While Escobedo has yet to find his own ring, he realized in the late 1990s that among the jewelry he was parsing through in pawnshops were other people's class rings. He decided to begin purchasing them himself and finding their owners from 1997 through 2017, before starting his Facebook group in 2019. Along with the help of Shanna F. Pierce, his page is a "team effort" dedicated to purchasing class rings "to reunited them to their owners from all over the world."

"Facebook is amazing! [It's] my go-to platform for researching rightful owners," Escobedo shared with Newsweek. "I find 95%-100% of rightful owners on Facebook. When I'm on it, I use School Alumni groups and especially Family & Friends to reach out to. It really helps my searches A LOT and [has been] very successful.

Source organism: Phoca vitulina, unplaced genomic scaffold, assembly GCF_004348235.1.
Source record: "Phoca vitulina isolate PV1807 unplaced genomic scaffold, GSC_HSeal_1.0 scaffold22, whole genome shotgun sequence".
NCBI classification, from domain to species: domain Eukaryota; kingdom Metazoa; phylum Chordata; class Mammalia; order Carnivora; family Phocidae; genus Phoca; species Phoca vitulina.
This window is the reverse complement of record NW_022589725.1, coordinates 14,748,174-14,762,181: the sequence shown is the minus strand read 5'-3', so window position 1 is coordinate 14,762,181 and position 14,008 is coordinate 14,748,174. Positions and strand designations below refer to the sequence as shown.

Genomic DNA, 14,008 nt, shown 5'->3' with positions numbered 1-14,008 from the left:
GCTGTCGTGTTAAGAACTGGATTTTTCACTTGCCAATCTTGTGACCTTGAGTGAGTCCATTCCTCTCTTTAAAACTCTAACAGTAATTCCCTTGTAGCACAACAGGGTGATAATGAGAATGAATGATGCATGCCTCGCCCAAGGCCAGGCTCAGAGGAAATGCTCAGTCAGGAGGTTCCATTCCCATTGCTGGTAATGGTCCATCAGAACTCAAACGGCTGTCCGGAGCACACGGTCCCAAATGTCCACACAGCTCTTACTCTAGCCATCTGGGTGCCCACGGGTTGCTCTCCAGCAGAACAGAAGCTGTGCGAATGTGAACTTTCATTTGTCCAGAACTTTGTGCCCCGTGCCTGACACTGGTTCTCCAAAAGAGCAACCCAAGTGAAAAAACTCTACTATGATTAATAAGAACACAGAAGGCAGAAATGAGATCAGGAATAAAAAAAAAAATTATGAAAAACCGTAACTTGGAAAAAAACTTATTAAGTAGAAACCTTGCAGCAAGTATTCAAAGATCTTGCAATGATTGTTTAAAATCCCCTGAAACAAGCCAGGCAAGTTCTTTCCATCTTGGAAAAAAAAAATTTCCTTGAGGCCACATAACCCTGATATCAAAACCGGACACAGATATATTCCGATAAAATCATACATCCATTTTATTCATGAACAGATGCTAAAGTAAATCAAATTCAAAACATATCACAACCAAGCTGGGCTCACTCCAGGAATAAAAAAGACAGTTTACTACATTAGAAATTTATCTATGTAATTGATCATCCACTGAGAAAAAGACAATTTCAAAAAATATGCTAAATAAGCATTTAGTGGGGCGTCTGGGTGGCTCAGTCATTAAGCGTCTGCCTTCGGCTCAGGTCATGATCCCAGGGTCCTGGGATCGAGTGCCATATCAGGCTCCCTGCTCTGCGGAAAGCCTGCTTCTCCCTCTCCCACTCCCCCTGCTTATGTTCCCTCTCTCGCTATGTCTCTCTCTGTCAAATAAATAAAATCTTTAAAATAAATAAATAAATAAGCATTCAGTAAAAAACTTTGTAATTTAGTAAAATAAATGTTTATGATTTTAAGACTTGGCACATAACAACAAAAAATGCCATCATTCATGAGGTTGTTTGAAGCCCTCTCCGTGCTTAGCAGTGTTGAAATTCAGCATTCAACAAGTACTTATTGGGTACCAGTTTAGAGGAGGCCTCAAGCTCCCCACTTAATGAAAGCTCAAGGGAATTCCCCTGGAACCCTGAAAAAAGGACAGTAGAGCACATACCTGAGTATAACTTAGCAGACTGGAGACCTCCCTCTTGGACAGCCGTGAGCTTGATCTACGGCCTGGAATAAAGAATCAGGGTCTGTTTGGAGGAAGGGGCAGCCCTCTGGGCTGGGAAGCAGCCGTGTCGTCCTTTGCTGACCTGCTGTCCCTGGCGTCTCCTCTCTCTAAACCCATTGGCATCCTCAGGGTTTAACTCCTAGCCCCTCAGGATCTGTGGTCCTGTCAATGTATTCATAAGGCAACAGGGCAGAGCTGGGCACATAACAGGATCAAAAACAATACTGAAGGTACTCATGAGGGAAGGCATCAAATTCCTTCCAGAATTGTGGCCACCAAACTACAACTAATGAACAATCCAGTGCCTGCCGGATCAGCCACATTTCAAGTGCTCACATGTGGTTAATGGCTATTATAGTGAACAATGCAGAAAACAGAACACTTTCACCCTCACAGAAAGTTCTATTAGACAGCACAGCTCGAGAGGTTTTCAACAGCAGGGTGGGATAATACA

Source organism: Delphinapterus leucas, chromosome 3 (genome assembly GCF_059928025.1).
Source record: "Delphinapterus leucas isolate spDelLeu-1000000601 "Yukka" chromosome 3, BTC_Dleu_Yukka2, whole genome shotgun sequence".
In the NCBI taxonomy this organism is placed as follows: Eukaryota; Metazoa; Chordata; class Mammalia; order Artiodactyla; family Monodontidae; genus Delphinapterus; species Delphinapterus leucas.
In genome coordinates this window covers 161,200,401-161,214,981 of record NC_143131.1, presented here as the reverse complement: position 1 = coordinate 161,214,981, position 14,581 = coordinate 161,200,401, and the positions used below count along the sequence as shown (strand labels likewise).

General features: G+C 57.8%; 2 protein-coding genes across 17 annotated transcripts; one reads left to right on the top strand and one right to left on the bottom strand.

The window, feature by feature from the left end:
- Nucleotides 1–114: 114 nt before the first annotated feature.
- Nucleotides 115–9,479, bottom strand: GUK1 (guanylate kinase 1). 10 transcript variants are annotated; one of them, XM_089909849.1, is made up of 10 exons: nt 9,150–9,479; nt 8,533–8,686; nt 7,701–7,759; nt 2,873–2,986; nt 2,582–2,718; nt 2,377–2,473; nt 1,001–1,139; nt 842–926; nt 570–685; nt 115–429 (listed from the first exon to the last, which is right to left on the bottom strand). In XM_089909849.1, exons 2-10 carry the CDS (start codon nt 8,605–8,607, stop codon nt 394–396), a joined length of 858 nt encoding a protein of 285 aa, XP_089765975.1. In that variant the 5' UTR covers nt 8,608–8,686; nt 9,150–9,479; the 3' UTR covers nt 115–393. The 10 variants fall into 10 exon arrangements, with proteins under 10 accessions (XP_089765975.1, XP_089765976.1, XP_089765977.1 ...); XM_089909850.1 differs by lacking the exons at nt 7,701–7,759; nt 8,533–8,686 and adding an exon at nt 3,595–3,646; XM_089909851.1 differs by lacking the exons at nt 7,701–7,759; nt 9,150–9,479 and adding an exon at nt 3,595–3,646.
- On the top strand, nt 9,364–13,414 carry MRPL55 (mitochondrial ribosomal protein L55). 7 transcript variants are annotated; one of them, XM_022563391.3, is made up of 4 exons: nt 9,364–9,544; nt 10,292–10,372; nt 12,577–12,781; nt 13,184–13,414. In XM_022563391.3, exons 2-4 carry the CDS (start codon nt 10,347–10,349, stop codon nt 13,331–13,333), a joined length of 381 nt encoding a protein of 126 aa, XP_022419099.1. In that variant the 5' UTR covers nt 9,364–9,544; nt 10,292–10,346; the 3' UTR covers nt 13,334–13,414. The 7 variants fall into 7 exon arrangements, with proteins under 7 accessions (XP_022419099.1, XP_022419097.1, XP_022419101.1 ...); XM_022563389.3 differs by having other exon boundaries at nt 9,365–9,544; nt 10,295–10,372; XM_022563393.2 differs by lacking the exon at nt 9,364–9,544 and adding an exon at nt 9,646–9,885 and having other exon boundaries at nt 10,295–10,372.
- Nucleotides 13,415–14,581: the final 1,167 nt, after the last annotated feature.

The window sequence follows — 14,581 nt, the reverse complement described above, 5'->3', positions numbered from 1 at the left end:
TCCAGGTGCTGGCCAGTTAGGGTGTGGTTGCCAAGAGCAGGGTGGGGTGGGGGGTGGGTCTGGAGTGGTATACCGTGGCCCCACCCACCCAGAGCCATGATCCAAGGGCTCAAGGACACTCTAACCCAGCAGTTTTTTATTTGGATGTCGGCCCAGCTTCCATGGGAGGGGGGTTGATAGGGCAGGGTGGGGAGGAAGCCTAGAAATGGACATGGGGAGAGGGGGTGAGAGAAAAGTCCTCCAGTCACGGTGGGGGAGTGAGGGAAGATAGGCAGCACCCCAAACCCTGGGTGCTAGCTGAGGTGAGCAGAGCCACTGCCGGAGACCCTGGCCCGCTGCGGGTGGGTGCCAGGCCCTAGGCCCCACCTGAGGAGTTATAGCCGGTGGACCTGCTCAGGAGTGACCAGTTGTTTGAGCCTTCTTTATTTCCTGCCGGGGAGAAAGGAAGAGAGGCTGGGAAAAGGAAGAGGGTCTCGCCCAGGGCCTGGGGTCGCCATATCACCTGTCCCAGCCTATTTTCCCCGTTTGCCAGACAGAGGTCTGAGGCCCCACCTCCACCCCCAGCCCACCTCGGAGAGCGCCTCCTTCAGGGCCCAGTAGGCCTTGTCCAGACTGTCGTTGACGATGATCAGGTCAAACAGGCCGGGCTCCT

"The internet has been so helpful. Me that I'm in San Antonio, it would be difficult to locate rightful owners without those platforms."

Man finds class ring 36 years later
A Florida diver was able to reunite a man with his high school class ring, which he lost in 1986 just a few weeks after getting it. Above, a graduating high school senior retrieves her graduation class ring from her principal. Jon Cherry/Getty Images

Meanwhile in Florida, Rauch told WWSB-TV that he began searching the 1986 class graduation records for the school available online, and using the initials engraved on the piece, he was able to deduce that the ring could belong to one of three people.

"I searched a high school that he graduated from," he told the outlet. "There were three people in his graduating class that had the same initials."